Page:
No improvements in this area as far as actual numbers; however, he is getting better at recognizing/matching colors and shapes even if there wasn't a number change according to the teacher. To be fair, the other areas in this are "says alphabet and responds to simple questions". Kind of difficult to do when you are non-verbal.

Definite improvements in this area. Back in the fall, Ayden wouldn't even touch a crayon or writing utensil! The areas for this were tracing line, shapes, letters, and numbers - which he definitely cannot do. I need to make a note to add this to our summer goals as it is something we can do very easily at home.

HUGE improvement in sorting by color, shape, and size. He couldn't do this at all in the fall. They started him on counting and patterns, both of which he isn't doing well in. Of course, counting falls under that whole non-verbal thing too.

Physical Development:
Doing better with walking on a balance beam and running. Ayden has bad balance since he walks on the insides of his feet...this is pretty good for him. Needs to work on catching a ball with both hands and jumping.

Ayden's IEP goals for language are pretty broad. Essentially he has a large goal, with two small goals that lead up to that large one. His major goal is to communicate his wants and needs to others more consistently. (as compared to May 2010). He is currently using pictures to request items at snack time[in-school only] and also to request preferred items. He smiles and makes eye contact to the correct person when he wants to initiate his request. He is also fairly consistently using the signs "please" and "more" to request things, and has been using "all-done", "thank-you", and "bird" as well. As of the past few weeks he has been doing "moh moh moh" to get our attention or ask for more. Very good things in the land of language for Mr Ayden. Our big goal for this summer is to get him using a PECS system at home. I'm going to get one that works well for him here, then hopefully make a copy for him to use at school next year.

I'll have to come back to this post before we head to Akron so I can make some notes. They are going to help us with the IEP a little bit, specifically in setting goals that aren't quite as broad as the current ones are so I definitely want to keep these impressions freshly in my head.

Summer 2011
- Work on letter/number tracing
- Implement a PECS system at home
- Work on identifying colors/shapes
- Work on sorting by shape/color/size

Fragile X Clinic

It's been a week now since our official diagnosis. Even being prepared for the diagnosis didn't make me realize actually how much more there was to do for Ayden. To compound our list, we also had parent/teacher conferences at his school this week! First up though, FXS Clinics.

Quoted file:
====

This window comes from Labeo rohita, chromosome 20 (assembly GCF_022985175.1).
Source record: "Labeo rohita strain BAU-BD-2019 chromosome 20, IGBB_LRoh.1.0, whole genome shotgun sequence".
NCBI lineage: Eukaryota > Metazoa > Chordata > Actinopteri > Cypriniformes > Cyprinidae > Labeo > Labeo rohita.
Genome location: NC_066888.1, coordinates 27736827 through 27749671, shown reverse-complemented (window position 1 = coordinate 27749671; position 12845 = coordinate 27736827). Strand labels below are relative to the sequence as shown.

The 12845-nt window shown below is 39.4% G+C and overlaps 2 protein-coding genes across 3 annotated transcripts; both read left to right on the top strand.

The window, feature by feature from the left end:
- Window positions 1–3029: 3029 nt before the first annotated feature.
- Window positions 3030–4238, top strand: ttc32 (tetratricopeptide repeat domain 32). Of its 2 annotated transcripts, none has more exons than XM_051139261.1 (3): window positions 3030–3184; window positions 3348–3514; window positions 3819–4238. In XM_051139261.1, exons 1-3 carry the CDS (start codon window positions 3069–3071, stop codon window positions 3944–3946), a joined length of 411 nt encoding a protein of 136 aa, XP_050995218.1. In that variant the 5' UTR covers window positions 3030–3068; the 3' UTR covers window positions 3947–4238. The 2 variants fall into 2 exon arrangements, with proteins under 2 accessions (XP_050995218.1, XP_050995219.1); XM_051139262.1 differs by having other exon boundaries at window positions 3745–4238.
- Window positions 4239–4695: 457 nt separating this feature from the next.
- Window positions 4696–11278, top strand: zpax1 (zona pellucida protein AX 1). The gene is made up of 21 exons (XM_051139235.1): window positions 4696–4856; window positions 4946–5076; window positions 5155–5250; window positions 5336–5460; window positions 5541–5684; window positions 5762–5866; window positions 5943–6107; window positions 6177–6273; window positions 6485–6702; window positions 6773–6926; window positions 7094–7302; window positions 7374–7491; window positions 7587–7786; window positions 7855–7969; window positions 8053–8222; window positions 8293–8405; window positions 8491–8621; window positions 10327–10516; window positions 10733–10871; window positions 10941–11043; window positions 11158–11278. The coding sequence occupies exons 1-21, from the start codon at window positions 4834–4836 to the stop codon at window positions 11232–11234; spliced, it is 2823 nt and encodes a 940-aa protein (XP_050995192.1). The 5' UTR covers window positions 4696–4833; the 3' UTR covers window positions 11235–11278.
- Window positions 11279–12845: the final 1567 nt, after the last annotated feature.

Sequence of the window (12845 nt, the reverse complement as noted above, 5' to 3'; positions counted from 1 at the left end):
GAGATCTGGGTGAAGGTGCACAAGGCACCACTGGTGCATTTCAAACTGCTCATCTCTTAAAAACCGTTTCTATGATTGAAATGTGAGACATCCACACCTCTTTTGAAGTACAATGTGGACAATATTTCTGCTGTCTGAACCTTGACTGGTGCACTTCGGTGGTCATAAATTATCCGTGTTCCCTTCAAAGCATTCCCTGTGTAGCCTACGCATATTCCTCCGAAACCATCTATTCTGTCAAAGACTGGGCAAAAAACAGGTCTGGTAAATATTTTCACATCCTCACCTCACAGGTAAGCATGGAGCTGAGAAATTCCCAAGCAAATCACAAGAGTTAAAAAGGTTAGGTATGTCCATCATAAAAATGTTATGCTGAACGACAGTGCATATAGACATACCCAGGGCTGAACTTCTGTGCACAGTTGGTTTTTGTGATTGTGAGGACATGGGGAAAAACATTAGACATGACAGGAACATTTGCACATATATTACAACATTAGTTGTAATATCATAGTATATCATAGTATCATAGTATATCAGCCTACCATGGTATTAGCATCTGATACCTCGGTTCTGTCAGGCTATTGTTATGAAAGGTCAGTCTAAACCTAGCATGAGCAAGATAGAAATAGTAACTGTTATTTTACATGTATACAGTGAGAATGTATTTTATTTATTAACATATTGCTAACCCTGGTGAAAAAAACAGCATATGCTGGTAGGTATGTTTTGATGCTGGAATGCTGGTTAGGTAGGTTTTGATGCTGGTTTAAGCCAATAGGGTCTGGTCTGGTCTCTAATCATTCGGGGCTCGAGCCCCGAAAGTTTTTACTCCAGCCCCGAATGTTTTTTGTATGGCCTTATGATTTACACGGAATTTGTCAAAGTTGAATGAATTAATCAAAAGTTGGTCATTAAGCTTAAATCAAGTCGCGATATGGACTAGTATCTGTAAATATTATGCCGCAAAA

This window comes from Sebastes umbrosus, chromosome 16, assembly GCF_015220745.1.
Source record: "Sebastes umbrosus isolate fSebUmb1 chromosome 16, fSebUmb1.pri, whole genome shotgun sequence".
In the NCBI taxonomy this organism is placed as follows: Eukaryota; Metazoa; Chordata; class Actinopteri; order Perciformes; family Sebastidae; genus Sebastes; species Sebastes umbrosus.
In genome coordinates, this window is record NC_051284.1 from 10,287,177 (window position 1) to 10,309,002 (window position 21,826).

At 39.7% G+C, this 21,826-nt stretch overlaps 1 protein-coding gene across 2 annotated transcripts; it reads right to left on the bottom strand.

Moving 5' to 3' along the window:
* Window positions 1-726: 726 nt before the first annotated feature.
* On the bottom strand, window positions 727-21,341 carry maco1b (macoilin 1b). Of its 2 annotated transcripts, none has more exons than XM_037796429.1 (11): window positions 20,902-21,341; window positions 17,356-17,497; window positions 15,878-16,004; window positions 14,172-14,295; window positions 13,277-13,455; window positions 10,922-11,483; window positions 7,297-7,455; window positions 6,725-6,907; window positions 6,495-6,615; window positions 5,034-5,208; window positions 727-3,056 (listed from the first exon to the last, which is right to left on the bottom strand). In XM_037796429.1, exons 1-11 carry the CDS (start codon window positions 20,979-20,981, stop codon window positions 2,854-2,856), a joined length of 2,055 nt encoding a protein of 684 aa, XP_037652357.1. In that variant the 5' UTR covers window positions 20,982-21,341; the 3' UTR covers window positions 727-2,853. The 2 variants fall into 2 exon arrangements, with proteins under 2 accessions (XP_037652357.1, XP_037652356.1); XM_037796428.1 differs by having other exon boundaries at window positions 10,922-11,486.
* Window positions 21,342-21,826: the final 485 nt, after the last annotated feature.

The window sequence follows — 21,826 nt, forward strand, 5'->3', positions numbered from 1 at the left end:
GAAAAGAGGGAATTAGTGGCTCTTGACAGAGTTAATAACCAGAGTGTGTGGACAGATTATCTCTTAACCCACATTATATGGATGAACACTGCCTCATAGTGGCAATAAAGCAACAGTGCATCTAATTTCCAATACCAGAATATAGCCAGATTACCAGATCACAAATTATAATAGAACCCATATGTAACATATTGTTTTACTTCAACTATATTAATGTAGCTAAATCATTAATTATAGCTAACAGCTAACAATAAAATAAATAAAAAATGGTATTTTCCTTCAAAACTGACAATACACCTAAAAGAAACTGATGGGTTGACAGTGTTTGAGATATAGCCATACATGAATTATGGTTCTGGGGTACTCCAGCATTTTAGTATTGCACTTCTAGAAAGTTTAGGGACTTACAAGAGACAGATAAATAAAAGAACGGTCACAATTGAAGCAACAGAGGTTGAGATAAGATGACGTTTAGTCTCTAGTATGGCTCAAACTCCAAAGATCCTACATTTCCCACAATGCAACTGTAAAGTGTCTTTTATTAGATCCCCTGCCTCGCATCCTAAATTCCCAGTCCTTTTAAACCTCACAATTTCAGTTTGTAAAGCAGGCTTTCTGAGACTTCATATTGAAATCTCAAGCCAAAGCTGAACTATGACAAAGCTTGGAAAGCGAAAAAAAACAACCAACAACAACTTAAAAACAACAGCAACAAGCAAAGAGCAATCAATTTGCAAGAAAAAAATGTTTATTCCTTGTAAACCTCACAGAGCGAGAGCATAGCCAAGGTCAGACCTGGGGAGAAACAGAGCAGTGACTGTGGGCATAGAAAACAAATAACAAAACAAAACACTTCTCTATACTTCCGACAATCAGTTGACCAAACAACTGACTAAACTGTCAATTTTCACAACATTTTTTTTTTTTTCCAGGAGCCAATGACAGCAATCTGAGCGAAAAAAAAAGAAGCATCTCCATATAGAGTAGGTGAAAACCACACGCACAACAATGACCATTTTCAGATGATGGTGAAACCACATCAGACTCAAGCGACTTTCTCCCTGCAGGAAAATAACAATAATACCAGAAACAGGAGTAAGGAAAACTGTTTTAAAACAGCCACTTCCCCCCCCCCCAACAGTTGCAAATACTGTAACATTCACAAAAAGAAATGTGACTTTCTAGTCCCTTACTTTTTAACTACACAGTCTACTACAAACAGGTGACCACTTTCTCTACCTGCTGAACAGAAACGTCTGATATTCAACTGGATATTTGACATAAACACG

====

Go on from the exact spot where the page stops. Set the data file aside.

Mr Awesome and I decided after the diagnosis that it would be beneficial for Ayden to have him evaluated at a Fragile X Clinic. His current 'team' does an amazing job, and we try to stay consistent between school and home; however, we figure it won't hurt anything and it could definitely help him.

We don't actually have a FXS Clinic in our state, so we had to look at ones out of state which of course brought up insurance issues. We easily narrowed our choices down to three clinics.

1) The M.I.N.D Institute
We don't figure we will be heading here (Michigan to California is a LONG WAY), but since multiple family members of ours have been evaluated here I contacted them first. I doubt our insurance will cover an evaluation here or that we could afford to travel so far; but participating in clinical trials or research can cut those costs down. It never hurts to ask, right?

2) Rush University Medical Center Fragile X Clinic
This one is pretty close to us. We also have family in the area, which would help if we make multiple trips or needed a place to stay. I started out with a quick email to the clinic coordinator (found on the National Fragile X Foundation website) They called me within 4 hours of the email going out, I was pleasantly surprised as we figured it may be a week or so. After a call or two with them, we figured the initial evaluation was definitely covered by our insurance and they can get us in for a visit in May. That first appointment lasts for two hours while you meet with the doctor there. I requested another appointment other than a 12:00 PM in May after explaining Ayden napped from 12/1pm to 2/3pm and was given an alternate date/time in July at 1pm. We scheduled the 12pm figuring the appointments filled up fast and knowing we can cancel later if needed. I'll be honest, my first impressions were not great.

3) Akron Children's Hospital Fragile X Clinic
This is the other clinic fairly close to us. It's just about as far as Rush, but without the benefit of a place to stay should we need it. Again, I started off with an email to the clinic coordinator. Again, I received a call within about 4 hours of my email going out. I talked with the clinic coordinator for about 30 minutes and she answered all the questions I had as well as explaining how their initial evaluation worked. We'll meet with a behavioral therapist, the doctor, an occupational therapist, and the speech language pathologist over the course of two days. Not only was she very polite, she also knew LOADS about Fragile X - which is a major plus. She asked a lot of history and without me asking let me know they did intake appointments scheduled around nap times. Color me impressed. A quick call to insurance told me we were fully covered at this clinic too. While they could get us in during April, the dates were over Issac's birthday so we opted with a May appointment. (They do initial evaluations once per month)